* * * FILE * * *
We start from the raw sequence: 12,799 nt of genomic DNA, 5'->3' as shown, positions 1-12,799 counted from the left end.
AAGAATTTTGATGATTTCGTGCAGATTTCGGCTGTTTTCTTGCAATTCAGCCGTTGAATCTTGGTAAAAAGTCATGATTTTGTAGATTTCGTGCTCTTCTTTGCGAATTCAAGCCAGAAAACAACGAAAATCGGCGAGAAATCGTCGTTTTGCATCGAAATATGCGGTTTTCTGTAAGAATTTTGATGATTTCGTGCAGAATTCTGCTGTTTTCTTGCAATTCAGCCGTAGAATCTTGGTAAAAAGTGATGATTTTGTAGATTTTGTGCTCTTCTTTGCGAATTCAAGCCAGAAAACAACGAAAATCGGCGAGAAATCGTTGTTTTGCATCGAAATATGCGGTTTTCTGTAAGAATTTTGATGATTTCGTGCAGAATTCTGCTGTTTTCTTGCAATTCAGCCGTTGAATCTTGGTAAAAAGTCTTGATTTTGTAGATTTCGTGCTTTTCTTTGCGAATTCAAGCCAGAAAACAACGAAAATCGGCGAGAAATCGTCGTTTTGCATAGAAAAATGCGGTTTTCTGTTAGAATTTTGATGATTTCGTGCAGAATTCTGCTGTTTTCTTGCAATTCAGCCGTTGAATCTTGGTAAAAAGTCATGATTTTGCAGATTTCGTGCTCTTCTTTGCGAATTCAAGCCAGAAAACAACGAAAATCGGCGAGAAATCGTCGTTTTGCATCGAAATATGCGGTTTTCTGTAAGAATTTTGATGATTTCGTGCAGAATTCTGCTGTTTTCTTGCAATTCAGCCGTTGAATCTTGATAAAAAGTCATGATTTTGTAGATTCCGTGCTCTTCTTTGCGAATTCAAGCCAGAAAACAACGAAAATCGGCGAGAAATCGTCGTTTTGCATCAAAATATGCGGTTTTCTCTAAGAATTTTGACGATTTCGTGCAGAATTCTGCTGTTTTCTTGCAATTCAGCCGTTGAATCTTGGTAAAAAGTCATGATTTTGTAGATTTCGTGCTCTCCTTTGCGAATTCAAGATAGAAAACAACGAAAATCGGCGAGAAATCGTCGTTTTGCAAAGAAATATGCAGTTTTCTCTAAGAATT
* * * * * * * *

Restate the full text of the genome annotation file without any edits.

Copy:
We start from the raw sequence: 12,799 nt of genomic DNA, 5'->3' as shown, positions 1-12,799 counted from the left end.
AAGAATTTTGATGATTTCGTGCAGATTTCGGCTGTTTTCTTGCAATTCAGCCGTTGAATCTTGGTAAAAAGTCATGATTTTGTAGATTTCGTGCTCTTCTTTGCGAATTCAAGCCAGAAAACAACGAAAATCGGCGAGAAATCGTCGTTTTGCATCGAAATATGCGGTTTTCTGTAAGAATTTTGATGATTTCGTGCAGAATTCTGCTGTTTTCTTGCAATTCAGCCGTAGAATCTTGGTAAAAAGTGATGATTTTGTAGATTTTGTGCTCTTCTTTGCGAATTCAAGCCAGAAAACAACGAAAATCGGCGAGAAATCGTTGTTTTGCATCGAAATATGCGGTTTTCTGTAAGAATTTTGATGATTTCGTGCAGAATTCTGCTGTTTTCTTGCAATTCAGCCGTTGAATCTTGGTAAAAAGTCTTGATTTTGTAGATTTCGTGCTTTTCTTTGCGAATTCAAGCCAGAAAACAACGAAAATCGGCGAGAAATCGTCGTTTTGCATAGAAAAATGCGGTTTTCTGTTAGAATTTTGATGATTTCGTGCAGAATTCTGCTGTTTTCTTGCAATTCAGCCGTTGAATCTTGGTAAAAAGTCATGATTTTGCAGATTTCGTGCTCTTCTTTGCGAATTCAAGCCAGAAAACAACGAAAATCGGCGAGAAATCGTCGTTTTGCATCGAAATATGCGGTTTTCTGTAAGAATTTTGATGATTTCGTGCAGAATTCTGCTGTTTTCTTGCAATTCAGCCGTTGAATCTTGATAAAAAGTCATGATTTTGTAGATTCCGTGCTCTTCTTTGCGAATTCAAGCCAGAAAACAACGAAAATCGGCGAGAAATCGTCGTTTTGCATCAAAATATGCGGTTTTCTCTAAGAATTTTGACGATTTCGTGCAGAATTCTGCTGTTTTCTTGCAATTCAGCCGTTGAATCTTGGTAAAAAGTCATGATTTTGTAGATTTCGTGCTCTCCTTTGCGAATTCAAGATAGAAAACAACGAAAATCGGCGAGAAATCGTCGTTTTGCAAAGAAATATGCAGTTTTCTCTAAGAATT